Bring back them good old lean times!

PUBLISHED: 14:00 02 December 2018 | UPDATED: 14:00 02 December 2018

Sheringham fisherman and lifeboatman Jimmy “Paris” West strikes a classic lean-and-ponder pose.  He died at 91 in 1987

Sheringham fisherman and lifeboatman Jimmy “Paris” West strikes a classic lean-and-ponder pose. He died at 91 in 1987


This may not seem the most appropriate juncture in Norfolk economic history to blurt out blithely across a post office queue: “Bring back them good old lean times!”

Before I’m bundled off for a spell of proper fiscal stimulus chained to a manic supermarket till, let me explain how my unlikely battle cry could spell peace and goodwill as we hurtle towards the season of clamour and excess.

It all started when I spotted a local character ripe in years and yarns leaning over the sea wall at Cromer putting the world and its problems behind him. He rested, ruminated and pulled gently on a faithful old pipe. I watched him watching the waves just before darkness closed in and teatime called.

A picture of twilit serenity bound to produce a potent mixture of envy, nostalgia and hope for the future. A timely reminder that those with a clear inclination towards the slow lane (or sleepy loke) can make more sense of the journey.

Memory serves me well with a colourful cavalcade of Norfolk stalwarts forever leaning, languishing and laughing at frantic antics passing them by. They lolled against walls, gates, hurdles, railings, hedges, straw stacks, even dormant farm implements like tumbrels, elevators, binders, ploughs and cultivators.

They pushed back caps or weather-battered trilbies and garnered thoughts to share with anyone prepared to stop and give them the seal of the day. Gullible strangers, some of them surely planted by the tourist board, made for best sport.

Leaning was an essential part of the service. It must have helped pearls of wisdom slide along the slope of creation to reach the open-air platform of common sense at precisely the right moment.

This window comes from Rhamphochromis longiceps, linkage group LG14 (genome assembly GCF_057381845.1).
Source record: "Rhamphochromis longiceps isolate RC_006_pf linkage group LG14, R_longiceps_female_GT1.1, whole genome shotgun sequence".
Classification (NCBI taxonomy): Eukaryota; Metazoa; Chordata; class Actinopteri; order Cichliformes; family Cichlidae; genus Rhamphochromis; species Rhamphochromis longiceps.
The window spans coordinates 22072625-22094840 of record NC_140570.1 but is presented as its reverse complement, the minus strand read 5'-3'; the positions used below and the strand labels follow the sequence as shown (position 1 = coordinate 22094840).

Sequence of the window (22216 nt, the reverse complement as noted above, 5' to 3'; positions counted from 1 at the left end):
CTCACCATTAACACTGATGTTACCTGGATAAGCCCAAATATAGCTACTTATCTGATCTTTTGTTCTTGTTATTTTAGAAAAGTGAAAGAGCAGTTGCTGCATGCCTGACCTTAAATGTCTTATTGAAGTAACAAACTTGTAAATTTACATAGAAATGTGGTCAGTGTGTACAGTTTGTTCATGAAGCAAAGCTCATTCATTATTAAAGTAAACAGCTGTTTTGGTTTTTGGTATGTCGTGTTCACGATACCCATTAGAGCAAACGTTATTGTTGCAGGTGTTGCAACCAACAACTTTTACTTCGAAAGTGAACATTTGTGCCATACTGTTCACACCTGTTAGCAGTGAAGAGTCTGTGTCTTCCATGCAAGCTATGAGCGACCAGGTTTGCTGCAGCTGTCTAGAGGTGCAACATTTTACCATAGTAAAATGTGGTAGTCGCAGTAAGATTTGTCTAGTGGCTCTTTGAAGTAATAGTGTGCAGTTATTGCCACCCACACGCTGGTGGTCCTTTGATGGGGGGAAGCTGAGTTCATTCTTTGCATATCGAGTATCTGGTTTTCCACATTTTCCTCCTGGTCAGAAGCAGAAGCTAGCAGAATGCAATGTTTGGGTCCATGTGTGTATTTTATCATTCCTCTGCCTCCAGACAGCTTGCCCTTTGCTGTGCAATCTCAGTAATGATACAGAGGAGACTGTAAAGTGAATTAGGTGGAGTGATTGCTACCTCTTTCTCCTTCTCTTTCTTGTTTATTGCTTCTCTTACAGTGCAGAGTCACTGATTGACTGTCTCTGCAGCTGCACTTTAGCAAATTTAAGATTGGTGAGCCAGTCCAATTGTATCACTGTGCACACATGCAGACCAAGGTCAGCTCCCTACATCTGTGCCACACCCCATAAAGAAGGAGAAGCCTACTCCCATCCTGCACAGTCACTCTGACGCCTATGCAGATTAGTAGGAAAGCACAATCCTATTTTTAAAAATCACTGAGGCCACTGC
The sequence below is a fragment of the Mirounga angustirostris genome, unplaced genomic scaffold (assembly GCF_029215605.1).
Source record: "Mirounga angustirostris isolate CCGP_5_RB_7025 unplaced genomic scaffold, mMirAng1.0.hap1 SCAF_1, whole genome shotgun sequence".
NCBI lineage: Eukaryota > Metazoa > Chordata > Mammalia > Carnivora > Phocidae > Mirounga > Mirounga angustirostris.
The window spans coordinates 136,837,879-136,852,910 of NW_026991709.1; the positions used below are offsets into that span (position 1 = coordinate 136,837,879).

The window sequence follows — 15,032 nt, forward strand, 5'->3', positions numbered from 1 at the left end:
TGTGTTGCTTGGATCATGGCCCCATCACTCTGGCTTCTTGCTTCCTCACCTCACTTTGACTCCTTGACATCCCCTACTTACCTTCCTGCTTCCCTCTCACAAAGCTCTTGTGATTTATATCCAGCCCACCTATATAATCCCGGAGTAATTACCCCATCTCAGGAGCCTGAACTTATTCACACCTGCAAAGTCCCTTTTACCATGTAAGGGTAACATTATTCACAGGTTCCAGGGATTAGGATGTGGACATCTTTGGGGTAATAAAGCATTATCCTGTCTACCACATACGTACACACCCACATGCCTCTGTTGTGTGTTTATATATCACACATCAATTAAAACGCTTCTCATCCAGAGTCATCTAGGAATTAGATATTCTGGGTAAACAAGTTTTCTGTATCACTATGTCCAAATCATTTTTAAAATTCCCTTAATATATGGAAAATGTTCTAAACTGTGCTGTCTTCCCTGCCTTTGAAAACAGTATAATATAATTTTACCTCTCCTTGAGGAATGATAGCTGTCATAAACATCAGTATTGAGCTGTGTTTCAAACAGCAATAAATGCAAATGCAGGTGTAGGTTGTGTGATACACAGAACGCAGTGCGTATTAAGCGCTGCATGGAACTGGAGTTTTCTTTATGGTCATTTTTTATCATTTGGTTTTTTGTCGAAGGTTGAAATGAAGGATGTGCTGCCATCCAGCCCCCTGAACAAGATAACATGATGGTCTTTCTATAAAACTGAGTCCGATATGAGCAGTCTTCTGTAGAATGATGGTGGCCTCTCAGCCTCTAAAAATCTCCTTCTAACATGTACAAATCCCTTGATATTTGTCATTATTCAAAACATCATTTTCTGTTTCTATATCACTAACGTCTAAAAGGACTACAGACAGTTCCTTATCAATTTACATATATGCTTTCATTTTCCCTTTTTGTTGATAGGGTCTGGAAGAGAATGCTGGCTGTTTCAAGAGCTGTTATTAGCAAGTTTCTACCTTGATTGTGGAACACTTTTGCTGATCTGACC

Main props on this country stage were fork, shovel, hoe, freshly-whittled stick and a hand-rolled cigarette dangling unlit from the corner of a quietly-determined mouth. A snoozing dog with one eye half open acted as optional extra.

Enter befuddled traveller wondering out loud why that signpost to Puckaterry Parva is apparently pointing the wrong way. “That dunt matter, ole partner” comes the ready response. “All onus rownd here know the way ter Puckaterry Parva”.

A string of gloriously unhelpful suggestions follows reasonable requests for directions. A still-leaning sage scratches his chin and plays the archetypal Norfolk wag. “Which road should I take to Lower Dodman?. “You kin tearke enny wun yew loike … they dunt belong ter me.” “Well, how far am I from Dunspreddin?”. “Oh, abowt searme distance as me, I reckon”.

The traveller tries one more: “What’s the quickest way to Honeysuckle Farm?”. “Are yew walkin’ or drivin’?”. “I’m driving”. “Yeh, thass the quickest way”.

While our stranger hops from one foot to the other in growing agitation, our trusty local carries on leaning and enjoying his time in charge. There’s no real malice in his mischief … but perhaps more than a modicum of revenge for all those bogus accents and bucolic exaggerations in national television and radio drama productions from the Mummerzet stable.

I tried to look cool and casual in early leaning days on the Norfolk social scene. Sadly, taking up a sloping position at a pub bar always hinted I might be ready to buy the next round for a multitude of friends a few minutes behind. Leaning on a wall or a chair at the side of a busy dance floor sent a clear warning to nubile young sirens to avoid anybody unable to stand properly without support.

I recall a smarmy third-former on my arrival at grammar school whose playground cabaret consisted of a jabbing finger and shrill question aimed at smaller new boys: “Are you a PLP?”. The answer “No” was met with a horribly loud “Oh, so you’re not a Proper Living Person!”. The answer “Yes” sent him into minor rapture with a hideously cackled: “Oh, so you are a Public Leaning Post!”.

That was his cue to relax an ample form against a cowering tiny first-former until laws of gravity and common decency intervened. That sort of escapade could have put me off leaning for life.

Instead I returned to my village mentors for fresh inspiration. I still try to follow their calm example whenever life’s load becomes too heavy. It’s better to lean and ponder than to buckle and curse.

Go on, look for a lean spell during the next few weeks. It could improve your festive season.

If you value what this story gives you, please consider supporting the Eastern Daily Press. Click the link in the orange box above for details.

Become a supporter

This newspaper has been a central part of community life for many years. Our industry faces testing times, which is why we're asking for your support. Every contribution will help us continue to produce local journalism that makes a measurable difference to our community.

Latest from the Eastern Daily Press